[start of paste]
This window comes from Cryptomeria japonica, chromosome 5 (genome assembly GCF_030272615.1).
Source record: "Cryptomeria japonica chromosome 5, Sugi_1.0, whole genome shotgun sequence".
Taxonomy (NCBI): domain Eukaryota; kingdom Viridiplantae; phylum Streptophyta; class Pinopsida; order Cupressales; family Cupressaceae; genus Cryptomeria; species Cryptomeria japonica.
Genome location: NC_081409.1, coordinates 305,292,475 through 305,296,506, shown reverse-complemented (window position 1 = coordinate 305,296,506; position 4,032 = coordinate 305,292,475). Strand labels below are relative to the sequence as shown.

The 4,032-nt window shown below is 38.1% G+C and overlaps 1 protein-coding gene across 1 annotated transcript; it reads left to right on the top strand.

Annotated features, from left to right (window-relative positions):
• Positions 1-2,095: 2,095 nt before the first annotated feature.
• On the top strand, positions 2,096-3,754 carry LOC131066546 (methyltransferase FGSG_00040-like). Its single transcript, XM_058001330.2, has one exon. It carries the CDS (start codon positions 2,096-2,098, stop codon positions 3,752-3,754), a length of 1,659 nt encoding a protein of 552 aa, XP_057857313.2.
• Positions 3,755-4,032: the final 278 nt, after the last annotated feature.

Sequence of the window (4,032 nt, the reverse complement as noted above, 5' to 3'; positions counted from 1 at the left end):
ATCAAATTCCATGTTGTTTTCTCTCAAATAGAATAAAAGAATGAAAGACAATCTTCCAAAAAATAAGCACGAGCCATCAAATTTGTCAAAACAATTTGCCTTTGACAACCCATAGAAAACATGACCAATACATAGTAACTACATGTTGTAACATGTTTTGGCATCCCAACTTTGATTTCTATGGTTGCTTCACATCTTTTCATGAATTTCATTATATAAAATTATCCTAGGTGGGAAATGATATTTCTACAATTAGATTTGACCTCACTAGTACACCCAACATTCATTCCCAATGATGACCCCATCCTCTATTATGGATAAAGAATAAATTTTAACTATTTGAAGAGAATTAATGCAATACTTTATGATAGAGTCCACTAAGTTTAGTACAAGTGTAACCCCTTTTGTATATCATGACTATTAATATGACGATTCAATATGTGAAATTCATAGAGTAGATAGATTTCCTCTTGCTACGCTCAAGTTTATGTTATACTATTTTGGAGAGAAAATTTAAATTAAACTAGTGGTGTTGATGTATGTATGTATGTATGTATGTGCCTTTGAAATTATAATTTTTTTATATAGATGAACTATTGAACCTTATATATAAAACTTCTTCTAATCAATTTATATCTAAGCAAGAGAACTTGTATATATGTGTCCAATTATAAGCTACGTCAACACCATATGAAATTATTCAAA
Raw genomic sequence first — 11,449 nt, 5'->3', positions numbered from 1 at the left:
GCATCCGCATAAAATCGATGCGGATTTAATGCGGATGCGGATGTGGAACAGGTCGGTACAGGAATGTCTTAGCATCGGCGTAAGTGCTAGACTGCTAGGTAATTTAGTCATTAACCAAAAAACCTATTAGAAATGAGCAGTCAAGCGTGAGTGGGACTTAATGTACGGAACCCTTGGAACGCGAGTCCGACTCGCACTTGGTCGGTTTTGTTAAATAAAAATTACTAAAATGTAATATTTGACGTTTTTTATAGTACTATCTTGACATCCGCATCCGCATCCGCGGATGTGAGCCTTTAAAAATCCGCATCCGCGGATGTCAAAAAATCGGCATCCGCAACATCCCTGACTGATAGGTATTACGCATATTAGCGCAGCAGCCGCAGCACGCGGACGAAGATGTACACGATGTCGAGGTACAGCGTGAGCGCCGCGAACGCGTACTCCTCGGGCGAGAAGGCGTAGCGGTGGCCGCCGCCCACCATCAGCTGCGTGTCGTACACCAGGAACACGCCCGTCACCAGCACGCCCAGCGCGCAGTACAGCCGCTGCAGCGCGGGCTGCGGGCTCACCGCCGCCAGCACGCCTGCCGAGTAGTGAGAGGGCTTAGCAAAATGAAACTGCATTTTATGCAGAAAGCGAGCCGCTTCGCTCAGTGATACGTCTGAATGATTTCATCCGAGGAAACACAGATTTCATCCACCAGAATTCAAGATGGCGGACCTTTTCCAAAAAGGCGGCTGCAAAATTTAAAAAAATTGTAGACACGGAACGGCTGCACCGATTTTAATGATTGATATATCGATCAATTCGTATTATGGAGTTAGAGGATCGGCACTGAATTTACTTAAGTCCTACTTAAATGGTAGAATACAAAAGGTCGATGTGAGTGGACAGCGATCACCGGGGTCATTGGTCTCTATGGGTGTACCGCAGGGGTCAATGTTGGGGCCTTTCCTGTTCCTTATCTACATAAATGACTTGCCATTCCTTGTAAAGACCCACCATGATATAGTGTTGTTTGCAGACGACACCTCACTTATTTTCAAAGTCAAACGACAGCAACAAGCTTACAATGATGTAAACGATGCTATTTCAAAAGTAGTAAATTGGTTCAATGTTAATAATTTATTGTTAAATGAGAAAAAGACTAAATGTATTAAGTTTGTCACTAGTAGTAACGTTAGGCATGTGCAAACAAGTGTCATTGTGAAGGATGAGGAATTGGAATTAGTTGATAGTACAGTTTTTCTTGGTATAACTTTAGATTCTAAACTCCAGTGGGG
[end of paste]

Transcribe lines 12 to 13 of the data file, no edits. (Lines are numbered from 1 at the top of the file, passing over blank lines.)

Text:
Raw genomic sequence first — 11,449 nt, 5'->3', positions numbered from 1 at the left:
GCATCCGCATAAAATCGATGCGGATTTAATGCGGATGCGGATGTGGAACAGGTCGGTACAGGAATGTCTTAGCATCGGCGTAAGTGCTAGACTGCTAGGTAATTTAGTCATTAACCAAAAAACCTATTAGAAATGAGCAGTCAAGCGTGAGTGGGACTTAATGTACGGAACCCTTGGAACGCGAGTCCGACTCGCACTTGGTCGGTTTTGTTAAATAAAAATTACTAAAATGTAATATTTGACGTTTTTTATAGTACTATCTTGACATCCGCATCCGCATCCGCGGATGTGAGCCTTTAAAAATCCGCATCCGCGGATGTCAAAAAATCGGCATCCGCAACATCCCTGACTGATAGGTATTACGCATATTAGCGCAGCAGCCGCAGCACGCGGACGAAGATGTACACGATGTCGAGGTACAGCGTGAGCGCCGCGAACGCGTACTCCTCGGGCGAGAAGGCGTAGCGGTGGCCGCCGCCCACCATCAGCTGCGTGTCGTACACCAGGAACACGCCCGTCACCAGCACGCCCAGCGCGCAGTACAGCCGCTGCAGCGCGGGCTGCGGGCTCACCGCCGCCAGCACGCCTGCCGAGTAGTGAGAGGGCTTAGCAAAATGAAACTGCATTTTATGCAGAAAGCGAGCCGCTTCGCTCAGTGATACGTCTGAATGATTTCATCCGAGGAAACACAGATTTCATCCACCAGAATTCAAGATGGCGGACCTTTTCCAAAAAGGCGGCTGCAAAATTTAAAAAAATTGTAGACACGGAACGGCTGCACCGATTTTAATGATTGATATATCGATCAATTCGTATTATGGAGTTAGAGGATCGGCACTGAATTTACTTAAGTCCTACTTAAATGGTAGAATACAAAAGGTCGATGTGAGTGGACAGCGATCACCGGGGTCATTGGTCTCTATGGGTGTACCGCAGGGGTCAATGTTGGGGCCTTTCCTGTTCCTTATCTACATAAATGACTTGCCATTCCTTGTAAAGACCCACCATGATATAGTGTTGTTTGCAGACGACACCTCACTTATTTTCAAAGTCAAACGACAGCAACAAGCTTACAATGATGTAAACGATGCTATTTCAAAAGTAGTAAATTGGTTCAATGTTAATAATTTATTGTTAAATGAGAAAAAGACTAAATGTATTAAGTTTGTCACTAGTAGTAACGTTAGGCATGTGCAAACAAGTGTCATTGTGAAGGATGAGGAATTGGAATTAGTTGATAGTACAGTTTTTCTTGGTATAACTTTAGATTCTAAACTCCAGTGGGG